wherefore didst thou doubt?' An' den he lifted him right out. An' I
ha'n't said nothin' to nobody, 'cause, you know, de Doctor, he says
people mus'n't mind nothin' 'bout der dreams, 'cause dreams belongs to
de ole 'spensation."

"Well, well, well!" said Miss Prissy, "I am sure I don't know what to
think. What time in the morning was it that you dreamed it?"

"Why," said Candace, "it was jest arter bird-peep. I kinder allers
wakes myself den, an' turns ober, an' what comes arter dat is apt to
run clar."

"Well, well, well!" said Miss Prissy, "I don't know what to think. You
see, it may have reference to the state of his soul."

"I know dat," said Candace; "but as nigh as I could judge in my dream,"
she added, sinking her voice and looking mysterious, "as nigh as I can
judge, _dat boy's soul was in his body!_"

"Why, how do you know?" said Miss Prissy, looking astonished at the
confidence with which Candace expressed her opinion.

"Well, ye see," said Candace, rather mysteriously, "de Doctor, he don't
like to hab us talk much 'bout dese yer tings, 'cause he tinks it's
kind o' heathenish. But den, folks as is used to seein' sech tings
knows de look ob a sperit _out_ o' de body from de look ob a sperit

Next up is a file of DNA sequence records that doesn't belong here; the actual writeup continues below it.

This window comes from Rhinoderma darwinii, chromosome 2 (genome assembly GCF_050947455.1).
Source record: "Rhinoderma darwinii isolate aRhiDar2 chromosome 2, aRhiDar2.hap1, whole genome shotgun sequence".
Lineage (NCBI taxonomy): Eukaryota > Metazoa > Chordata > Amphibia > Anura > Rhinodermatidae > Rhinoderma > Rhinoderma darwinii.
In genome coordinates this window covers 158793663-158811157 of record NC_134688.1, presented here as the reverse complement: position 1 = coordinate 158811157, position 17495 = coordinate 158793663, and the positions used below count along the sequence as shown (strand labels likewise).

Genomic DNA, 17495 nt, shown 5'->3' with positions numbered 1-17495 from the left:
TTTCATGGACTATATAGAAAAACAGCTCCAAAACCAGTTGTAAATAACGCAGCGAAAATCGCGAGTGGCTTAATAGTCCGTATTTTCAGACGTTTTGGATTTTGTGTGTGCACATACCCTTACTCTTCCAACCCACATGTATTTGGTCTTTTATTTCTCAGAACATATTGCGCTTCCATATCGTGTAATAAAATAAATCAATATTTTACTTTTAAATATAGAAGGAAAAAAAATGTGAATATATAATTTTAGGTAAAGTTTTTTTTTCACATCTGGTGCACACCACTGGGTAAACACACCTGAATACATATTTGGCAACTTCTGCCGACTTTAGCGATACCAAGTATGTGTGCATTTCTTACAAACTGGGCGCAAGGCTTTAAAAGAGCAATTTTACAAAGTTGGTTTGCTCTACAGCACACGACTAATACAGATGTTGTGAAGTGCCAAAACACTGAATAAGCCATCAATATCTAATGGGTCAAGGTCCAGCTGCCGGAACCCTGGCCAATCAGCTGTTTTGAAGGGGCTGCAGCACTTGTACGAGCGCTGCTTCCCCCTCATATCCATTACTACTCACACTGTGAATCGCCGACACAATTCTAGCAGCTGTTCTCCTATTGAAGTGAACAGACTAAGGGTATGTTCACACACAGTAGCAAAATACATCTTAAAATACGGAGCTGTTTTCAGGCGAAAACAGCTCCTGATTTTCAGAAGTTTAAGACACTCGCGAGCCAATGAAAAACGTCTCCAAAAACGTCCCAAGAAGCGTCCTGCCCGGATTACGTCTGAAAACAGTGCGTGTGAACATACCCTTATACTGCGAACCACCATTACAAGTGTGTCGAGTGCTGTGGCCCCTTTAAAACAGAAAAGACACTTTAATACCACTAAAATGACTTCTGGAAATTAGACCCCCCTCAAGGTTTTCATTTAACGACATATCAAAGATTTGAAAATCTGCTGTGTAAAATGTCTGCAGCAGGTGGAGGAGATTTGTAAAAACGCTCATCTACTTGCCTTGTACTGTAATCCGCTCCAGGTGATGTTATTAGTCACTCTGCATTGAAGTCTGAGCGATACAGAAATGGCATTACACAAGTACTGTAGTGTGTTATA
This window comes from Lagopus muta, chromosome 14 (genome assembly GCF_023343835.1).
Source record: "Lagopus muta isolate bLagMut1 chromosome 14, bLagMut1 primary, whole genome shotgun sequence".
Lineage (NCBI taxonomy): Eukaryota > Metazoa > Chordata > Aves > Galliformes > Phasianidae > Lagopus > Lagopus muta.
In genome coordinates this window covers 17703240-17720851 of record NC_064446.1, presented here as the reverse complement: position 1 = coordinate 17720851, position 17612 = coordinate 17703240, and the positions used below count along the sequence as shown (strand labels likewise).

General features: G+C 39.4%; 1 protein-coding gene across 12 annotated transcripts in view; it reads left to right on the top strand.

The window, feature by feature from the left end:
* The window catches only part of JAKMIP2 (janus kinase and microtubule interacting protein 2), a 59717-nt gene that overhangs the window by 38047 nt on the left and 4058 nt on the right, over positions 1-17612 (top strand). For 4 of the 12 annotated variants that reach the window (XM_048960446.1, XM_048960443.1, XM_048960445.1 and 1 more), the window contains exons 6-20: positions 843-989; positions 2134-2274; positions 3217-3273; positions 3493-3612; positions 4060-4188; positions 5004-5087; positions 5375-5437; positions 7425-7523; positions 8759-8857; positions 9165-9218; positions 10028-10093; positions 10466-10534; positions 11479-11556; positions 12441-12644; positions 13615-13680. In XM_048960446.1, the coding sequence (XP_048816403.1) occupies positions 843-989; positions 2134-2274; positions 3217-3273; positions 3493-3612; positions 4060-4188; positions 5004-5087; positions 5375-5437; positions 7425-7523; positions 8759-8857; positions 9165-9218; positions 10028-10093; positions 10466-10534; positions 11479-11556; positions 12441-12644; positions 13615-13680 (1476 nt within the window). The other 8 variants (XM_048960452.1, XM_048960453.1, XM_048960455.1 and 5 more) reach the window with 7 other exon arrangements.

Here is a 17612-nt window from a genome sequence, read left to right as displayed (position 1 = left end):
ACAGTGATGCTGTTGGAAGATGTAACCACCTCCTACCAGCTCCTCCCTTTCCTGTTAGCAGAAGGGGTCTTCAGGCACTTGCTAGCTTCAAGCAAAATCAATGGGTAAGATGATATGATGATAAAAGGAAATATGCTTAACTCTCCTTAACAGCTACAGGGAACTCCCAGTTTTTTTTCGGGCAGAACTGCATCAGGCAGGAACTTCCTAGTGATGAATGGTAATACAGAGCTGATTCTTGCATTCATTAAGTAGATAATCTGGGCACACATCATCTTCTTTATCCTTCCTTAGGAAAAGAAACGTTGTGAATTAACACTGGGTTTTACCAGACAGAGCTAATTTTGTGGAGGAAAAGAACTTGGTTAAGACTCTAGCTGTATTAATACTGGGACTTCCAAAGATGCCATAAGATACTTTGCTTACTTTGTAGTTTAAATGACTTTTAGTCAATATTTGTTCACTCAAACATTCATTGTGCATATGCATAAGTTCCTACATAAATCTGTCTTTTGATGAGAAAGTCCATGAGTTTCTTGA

_in_ de body, jest as easy as you can tell Mary from de Doctor."

At this moment Mrs. Scudder opened the pantry-door and put an end to
this mysterious conversation, which had already so affected Miss
Prissy, that, in the eagerness of her interest, she had rubbed up her
cap border and ribbon into rather an elfin and goblin style, as if they
had been ruffled up by a breeze from the land of spirits; and she flew
around for a few moments in a state of great nervous agitation,
upsetting dishes, knocking down plates, and huddling up contrary
suggestions as to what ought to be done first, in such impossible
relations that Mrs. Katy Scudder stood in dignified surprise at this
strange freak of conduct in the wise woman of the parish.

A dim consciousness of something not quite canny in herself seemed to
strike her, for she made a vigorous effort to appear composed; and
facing Mrs. Scudder, with an air of dignified suavity, inquired if it
would not be best to put Jim Marvyn in the oven now, while Candace was
getting the pies ready,--meaning, of course, a large turkey, which was
to be the first in an indefinite series to be baked that morning; and
discovering, by Mrs. Scudder's dazed expression and a vigorous pinch